Tragedy on the trail

Horse’s death at Folsom Lake blamed on illegal motorized dirt bike riders
By: Roger Phelps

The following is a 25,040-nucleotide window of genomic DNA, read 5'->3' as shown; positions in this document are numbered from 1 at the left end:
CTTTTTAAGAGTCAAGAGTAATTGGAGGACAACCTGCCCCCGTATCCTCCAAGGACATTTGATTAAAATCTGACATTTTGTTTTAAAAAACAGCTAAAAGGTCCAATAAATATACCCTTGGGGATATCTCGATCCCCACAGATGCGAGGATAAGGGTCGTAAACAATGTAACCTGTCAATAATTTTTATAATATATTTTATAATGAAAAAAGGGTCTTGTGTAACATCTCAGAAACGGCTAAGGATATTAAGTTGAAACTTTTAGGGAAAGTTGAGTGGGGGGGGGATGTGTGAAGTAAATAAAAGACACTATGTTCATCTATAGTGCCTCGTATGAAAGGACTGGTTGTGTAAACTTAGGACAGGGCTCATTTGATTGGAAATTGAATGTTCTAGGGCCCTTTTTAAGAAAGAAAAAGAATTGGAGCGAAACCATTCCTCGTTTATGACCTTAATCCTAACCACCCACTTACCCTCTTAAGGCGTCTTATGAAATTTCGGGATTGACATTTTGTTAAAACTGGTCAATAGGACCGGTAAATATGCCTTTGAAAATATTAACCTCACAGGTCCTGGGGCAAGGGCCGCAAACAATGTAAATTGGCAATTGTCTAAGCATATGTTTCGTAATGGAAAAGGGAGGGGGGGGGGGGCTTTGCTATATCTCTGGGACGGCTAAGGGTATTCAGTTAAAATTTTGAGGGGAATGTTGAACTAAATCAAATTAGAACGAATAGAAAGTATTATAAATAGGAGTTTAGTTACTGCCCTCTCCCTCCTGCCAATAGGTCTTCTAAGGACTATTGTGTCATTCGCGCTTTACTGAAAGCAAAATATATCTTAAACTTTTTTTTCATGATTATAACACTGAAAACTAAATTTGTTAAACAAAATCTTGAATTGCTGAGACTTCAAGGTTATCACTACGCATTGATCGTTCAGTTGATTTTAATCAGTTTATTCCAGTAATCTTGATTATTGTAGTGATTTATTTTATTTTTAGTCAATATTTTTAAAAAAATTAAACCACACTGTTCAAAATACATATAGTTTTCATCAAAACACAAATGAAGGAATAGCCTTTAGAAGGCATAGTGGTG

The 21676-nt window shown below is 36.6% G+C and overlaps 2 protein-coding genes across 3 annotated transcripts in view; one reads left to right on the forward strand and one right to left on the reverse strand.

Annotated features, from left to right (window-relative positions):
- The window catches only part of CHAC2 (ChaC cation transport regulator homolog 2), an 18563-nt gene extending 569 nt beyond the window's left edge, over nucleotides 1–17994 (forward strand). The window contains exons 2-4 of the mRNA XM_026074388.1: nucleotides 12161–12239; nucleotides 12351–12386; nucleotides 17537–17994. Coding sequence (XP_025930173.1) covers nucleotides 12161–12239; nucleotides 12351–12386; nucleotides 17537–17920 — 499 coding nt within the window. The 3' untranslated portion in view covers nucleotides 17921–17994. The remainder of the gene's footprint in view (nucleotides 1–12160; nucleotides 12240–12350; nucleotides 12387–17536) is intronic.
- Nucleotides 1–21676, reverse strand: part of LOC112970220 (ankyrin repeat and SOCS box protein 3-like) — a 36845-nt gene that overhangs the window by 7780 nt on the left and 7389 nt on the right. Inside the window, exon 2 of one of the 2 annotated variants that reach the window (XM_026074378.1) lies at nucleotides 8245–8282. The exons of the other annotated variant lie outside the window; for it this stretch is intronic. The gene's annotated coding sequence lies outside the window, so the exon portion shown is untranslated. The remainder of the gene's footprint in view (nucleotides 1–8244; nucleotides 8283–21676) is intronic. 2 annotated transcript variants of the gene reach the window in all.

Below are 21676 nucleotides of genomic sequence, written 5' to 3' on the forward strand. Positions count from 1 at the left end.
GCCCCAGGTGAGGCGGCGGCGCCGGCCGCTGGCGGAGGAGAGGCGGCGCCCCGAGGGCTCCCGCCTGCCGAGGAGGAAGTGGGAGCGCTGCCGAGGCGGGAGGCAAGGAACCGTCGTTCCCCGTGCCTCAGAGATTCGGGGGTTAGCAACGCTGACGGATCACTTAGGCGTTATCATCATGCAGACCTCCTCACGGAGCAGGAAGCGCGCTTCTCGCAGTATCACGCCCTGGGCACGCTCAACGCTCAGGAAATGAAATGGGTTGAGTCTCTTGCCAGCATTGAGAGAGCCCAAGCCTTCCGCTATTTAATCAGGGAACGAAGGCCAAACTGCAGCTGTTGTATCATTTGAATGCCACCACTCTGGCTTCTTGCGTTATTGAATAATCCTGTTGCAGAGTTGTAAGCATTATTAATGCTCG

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Tension between horse people and motor bikers tightened Jan. 3 with a death-dealing injury after spooking of horses on a Folsom Lake trail. Two horses shied when motorbikers rode within yards of them and their riders near Sterling Point, said Kerrie Cassidy, an equestrian who arrived soon after the spooking happened. The startled horses threw their mounts and ran wildly. One snapped a foreleg in a crevice between two rocks, according to Linda Ziegler, another equestrian to arrive on the scene. The other horse, uninjured, was lost for a time. Ziegler said horse people will step up pressure on the state for action. “We’re logging incidents,” she said. Motorbikes are illegal when they enter the incident area on the Pioneer Express Trail segment several miles upstream from Folsom Dam on the American River, said Richard Preston, supervising ranger of Folsom Lake State Recreation Area. “It happened between mile markers 42 and 43, below Lomida Lane (in Loomis),” Preston said. “Motor vehicles are strictly prohibited there, but we are experiencing an increase with the low lake level.” Despite the broken leg, the injured horse was not down when Cassidy arrived. “The horse was standing, but sweating and shaking – it was very distressed,” she said. A park ranger and a veterinarian hiked in several miles to secure the reported crime scene and to euthanize the suffering animal. The horse’s owner, Jeri Sust of Newcastle, had to arrange for the carcass of her mount to be dragged a distance to a roadway, and removed. “God knows I loved that horse. He was a sweetie and tried hard to please. He loved people,” Sust told the Loomis News. Granite Bay Veterinarian Jack Abrahams said there was nothing he could do to treat the horse’s injuries. “There wasn’t a lot I could do for him,” Abrahams said, explaining that based on a visual exam, the horse had suffered a “deep laceration,” ruptured ligaments and had been hemorrhaging. Cassidy placed the incident area around a mile west of Sterling Point. Ziegler said a network of single-track trails apparently allowed the bikes to buzz by the equestrians on a trail just a few yards uphill from the one the horses were on. Preston said authorities have leads in pursuing the suspected violators. Both Cassidy and Preston mentioned a known problem trail access in the Sterling Point residential neighborhood, at Lomida Lane. “My officers are investigating,” Preston said. “They have some information on some riders in the area.” Cassidy said she suspected the motorbikers lived in the Sterling Point neighborhood. The reported offense is a misdemeanor -- unauthorized motor-vehicle use in a state park, Preston said. “The fine is typically a couple of hundred dollars,” he said. Preston said he was expecting to meet with the park district superintendent. “We’ll come up with an action plan, to find accesses and close them off,” he said. Officer Kevin Pearce said Monday he was not aware of any action yet against suspects. Preston and the investigating officers were not on duty Monday. Ziegler said, “We know the park rangers are hard-pressed. Our next steps are to make the (riding) public aware that they’re facing this problem, so be vigilant, and perhaps bring more awareness to parents in the area -- that kids are going (motorbiking illegally) without their knowledge, or with their knowledge and they think it’s OK. If someone hits you with a vehicle, they could be sued, and this is no different.” Joyia Emard, of the Loomis News, contributed to this report. The Telegraph’s Roger Phelps can be reached at or post a comment at